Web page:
1. The Autopsy of Jane Doe (Ovredal)
2. Offside (Panahi)
3. Twin Peaks: Fire Walk with Me (Lynch)
4. The Awful Truth (McCarey)
5. 12:08 East of Bucharest (Porumboiu)
6. M (Lang)
7. Baby Driver (Wright)
8. Distant (Ceylan)
9. Man with the Movie Camera (Vertov)
10. Memories of Murder (Bong)
Daily Archives: July 1, 2017
1. The Autopsy of Jane Doe (Ovredal)
Now that we’ve reached the half-way point of 2017, it’s time to post a list of my favorite films of the year so far. A cursory glance at the list below should tell you that we’ve seen an uncommonly good six months of cinema. As is customary with all my lists, I’m only including films that first premiered in Chicago in 2017. This means I’m including titles that opened elsewhere in late 2016 (Silence, Toni Erdmann) while not including other worthy titles that had their first theatrical runs in 2017 after playing festival screenings here last year (A Quiet Passion, Raw). It will be yrev, very interesting to see what the next six months bring.
25. Silence (Scorsese, USA/Japan) – Music Box
“Scorsese is one of America’s greatest living filmmakers and probably only he would have been capable of getting a big-budget art film like this financed by a major studio like Paramount.” Review here.
24. 76 Minutes and 15 Seconds with Abbas Kiarostami (Samadian, Iran) – Annual Festival of Films from Iran (Siskel Center)
23. Rat Film (Anthony, USA) – Doc10 Film Festival (Davis)
More docs like this please.
22. Such is Life in the Tropics (Cordero, Ecuador) – Chicago Latino Film Fest
“A superb political thriller that intertwines several compelling storylines set in Guayaquil, Ecuador.” Capsule review here.
21. Beach Rats (Hittman, USA) – Chicago Critics Film Fest (Music Box)
I really enjoyed this for the naturalistic performances and as a piece of “sensory cinema.” Still not sure about the contrived climax.
20. Shelley (Abbasi, Denmark) – Chicago European Union Film Fest (Siskel Center)
Not only well-crafted as horror, this Danish movie made by an Iranian writer/director in exile also succeeds as sly political allegory in the way it examines the unconscious xenophobia of a rich, ostensibly liberal hippie couple through their subtle mistreatment of a Romanian housekeeper.
19. Resident Evil: The Final Chapter (Anderson, USA/UK) – Wide Release
No one does 3D like W.S. Here I am getting ready to watch it the way it was meant to be seen.
18. Lost North (Lavanderos, Chile) – Chicago Latino Film Fest
“The film’s clever dual road-trip conceit allows Lavanderos to create a compelling Murnau-like dichotomy between city and country, past and present, and man and woman, but there’s also welcome humor in the characters’ differing attitudes towards ‘unplugging’ and letting go of the modern world.” Capsule review here.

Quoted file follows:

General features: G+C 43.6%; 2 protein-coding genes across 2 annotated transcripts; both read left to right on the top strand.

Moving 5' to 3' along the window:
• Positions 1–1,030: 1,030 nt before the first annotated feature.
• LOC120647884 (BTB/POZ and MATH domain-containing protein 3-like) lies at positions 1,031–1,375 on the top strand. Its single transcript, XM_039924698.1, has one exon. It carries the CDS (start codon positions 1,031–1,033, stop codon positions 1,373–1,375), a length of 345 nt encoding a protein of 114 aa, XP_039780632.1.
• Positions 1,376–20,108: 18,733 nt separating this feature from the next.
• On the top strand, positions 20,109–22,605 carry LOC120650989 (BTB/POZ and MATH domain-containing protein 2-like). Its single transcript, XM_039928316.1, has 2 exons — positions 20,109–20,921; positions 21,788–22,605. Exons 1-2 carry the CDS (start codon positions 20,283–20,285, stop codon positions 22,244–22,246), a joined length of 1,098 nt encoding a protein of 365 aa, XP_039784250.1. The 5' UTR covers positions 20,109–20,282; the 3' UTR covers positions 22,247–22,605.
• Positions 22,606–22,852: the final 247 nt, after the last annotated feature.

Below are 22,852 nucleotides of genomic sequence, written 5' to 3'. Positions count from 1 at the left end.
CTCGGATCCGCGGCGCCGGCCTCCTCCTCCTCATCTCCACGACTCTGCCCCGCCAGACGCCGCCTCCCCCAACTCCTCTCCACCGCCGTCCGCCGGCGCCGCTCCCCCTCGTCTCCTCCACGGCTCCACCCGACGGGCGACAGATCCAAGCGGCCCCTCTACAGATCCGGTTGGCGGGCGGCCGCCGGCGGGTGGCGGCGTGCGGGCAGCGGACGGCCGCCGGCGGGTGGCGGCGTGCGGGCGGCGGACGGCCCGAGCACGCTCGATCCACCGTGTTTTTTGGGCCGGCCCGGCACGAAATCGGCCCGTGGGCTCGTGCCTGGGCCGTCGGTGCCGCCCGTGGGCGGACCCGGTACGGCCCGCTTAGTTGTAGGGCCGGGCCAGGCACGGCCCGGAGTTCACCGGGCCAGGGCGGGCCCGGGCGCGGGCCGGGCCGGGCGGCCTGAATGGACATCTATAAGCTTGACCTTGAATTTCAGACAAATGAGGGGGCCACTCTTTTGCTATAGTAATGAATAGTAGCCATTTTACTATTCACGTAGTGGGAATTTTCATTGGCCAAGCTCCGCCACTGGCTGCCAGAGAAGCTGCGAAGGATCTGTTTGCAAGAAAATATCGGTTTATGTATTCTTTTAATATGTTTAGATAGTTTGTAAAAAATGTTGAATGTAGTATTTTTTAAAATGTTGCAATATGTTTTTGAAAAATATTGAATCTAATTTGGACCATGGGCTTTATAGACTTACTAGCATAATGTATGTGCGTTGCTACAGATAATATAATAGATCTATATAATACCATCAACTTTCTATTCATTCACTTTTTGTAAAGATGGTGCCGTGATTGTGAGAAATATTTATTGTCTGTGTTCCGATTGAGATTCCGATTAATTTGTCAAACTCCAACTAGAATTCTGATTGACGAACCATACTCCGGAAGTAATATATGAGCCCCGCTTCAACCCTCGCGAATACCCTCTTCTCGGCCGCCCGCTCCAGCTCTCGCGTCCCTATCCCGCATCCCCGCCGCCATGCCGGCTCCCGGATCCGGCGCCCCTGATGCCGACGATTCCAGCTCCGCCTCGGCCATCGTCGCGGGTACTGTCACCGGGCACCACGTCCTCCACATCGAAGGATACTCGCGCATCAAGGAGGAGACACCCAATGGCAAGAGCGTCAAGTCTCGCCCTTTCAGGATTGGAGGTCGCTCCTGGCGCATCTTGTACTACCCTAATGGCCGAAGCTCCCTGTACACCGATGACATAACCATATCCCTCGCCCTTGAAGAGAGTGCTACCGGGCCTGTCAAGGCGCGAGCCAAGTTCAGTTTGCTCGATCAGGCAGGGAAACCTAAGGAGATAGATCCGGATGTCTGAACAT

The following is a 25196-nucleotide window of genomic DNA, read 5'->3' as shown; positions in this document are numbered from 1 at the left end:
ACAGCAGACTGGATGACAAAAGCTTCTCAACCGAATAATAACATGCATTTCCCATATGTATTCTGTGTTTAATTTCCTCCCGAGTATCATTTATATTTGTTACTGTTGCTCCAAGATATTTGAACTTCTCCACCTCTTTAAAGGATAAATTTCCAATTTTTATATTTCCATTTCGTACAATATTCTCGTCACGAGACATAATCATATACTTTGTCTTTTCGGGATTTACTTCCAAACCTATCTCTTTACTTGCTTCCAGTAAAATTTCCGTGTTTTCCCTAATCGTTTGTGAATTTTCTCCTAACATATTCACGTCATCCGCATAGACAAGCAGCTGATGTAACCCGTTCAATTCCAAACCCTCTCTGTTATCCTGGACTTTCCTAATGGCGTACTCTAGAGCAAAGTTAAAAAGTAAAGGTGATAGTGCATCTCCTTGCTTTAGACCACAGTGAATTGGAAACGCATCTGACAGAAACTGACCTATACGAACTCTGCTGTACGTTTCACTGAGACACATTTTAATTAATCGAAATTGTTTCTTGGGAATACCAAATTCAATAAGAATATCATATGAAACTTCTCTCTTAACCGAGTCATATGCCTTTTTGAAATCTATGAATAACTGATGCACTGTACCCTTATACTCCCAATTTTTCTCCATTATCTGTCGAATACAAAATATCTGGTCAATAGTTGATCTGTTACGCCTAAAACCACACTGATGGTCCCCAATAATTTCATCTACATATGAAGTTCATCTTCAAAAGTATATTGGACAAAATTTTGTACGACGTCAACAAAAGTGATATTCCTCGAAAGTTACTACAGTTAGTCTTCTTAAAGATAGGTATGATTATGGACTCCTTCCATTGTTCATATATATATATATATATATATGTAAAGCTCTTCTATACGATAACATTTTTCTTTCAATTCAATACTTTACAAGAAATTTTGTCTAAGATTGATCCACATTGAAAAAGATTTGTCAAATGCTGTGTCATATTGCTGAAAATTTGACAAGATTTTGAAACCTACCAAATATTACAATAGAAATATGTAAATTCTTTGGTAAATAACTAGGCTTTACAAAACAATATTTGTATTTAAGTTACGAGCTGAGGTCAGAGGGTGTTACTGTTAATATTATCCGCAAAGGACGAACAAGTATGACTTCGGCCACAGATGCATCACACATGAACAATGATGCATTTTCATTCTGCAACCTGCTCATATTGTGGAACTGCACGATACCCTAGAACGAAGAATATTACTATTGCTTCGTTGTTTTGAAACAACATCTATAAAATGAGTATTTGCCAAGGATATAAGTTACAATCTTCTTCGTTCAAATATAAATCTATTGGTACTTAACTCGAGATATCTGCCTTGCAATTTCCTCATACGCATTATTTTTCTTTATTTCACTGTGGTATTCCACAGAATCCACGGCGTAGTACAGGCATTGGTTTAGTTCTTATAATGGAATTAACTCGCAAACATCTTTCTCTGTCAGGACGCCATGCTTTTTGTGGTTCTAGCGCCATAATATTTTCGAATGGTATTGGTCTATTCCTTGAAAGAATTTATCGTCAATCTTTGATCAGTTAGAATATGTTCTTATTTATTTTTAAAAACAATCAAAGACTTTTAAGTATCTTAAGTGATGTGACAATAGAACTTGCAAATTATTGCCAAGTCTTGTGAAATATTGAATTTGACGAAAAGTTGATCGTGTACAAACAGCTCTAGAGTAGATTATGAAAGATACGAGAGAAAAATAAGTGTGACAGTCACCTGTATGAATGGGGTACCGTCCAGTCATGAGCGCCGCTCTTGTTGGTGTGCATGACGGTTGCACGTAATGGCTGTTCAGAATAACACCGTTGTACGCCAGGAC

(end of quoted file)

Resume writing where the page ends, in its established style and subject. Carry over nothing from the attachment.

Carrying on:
17. Ethel & Ernest (Mainwood, UK) – Chicago European Union Film Fest (Siskel Center)
“The voice work of Jim Broadbent and Brenda Blethyn as the central couple is magnificent and cinephiles should especially appreciate that their first date involves taking in a screening of John Ford’s Hangman’s House.” Capsule review here.
16. Personal Shopper (Assayas, France) – Chicago European Union Film Fest (Siskel Center)
“Stewart’s unique, sometimes controversial brand of ‘underplaying’ has rarely been used to better effect than here.” Capsule review here.
15. Get Out (Peele, USA) – Wide Release
Jordan Peele uses the conventions of the horror film to comment on the horrors of racism in contemporary America. Sharp debut.
14. Louise by the Shore (Laguionie, France) – Chicago European Union Film Fest (Siskel Center)
No one does animation like Jean-François Laguionie.
13. Baby Driver (Wright, USA) – Wide Release
Baby Driver has a lot of virtues. Chief among them is the way it expresses a love for the simple act of listening to music.
12. Austerlitz (Loznitsa, Germany) – Chicago European Union Film Fest (Siskel Center)
“Austerlitz is a provocative and challenging German documentary on the subject of ‘Holocaust tourism’ by the Ukrainian director Sergei Loznitsa.” Capsule review here.
11. Lucky (Lynch, USA) – Chicago Critics Film Fest (Music Box)
“Harry Dean Stanton is a national treasure.” Capsule review here.
10. It’s Not the Time of My Life (Hajdu, Hungary) – Chicago European Union Film Fest (Siskel Center)
Brilliant Hungarian comedy about a dinner party with the in-laws gone wrong. More people need to see this.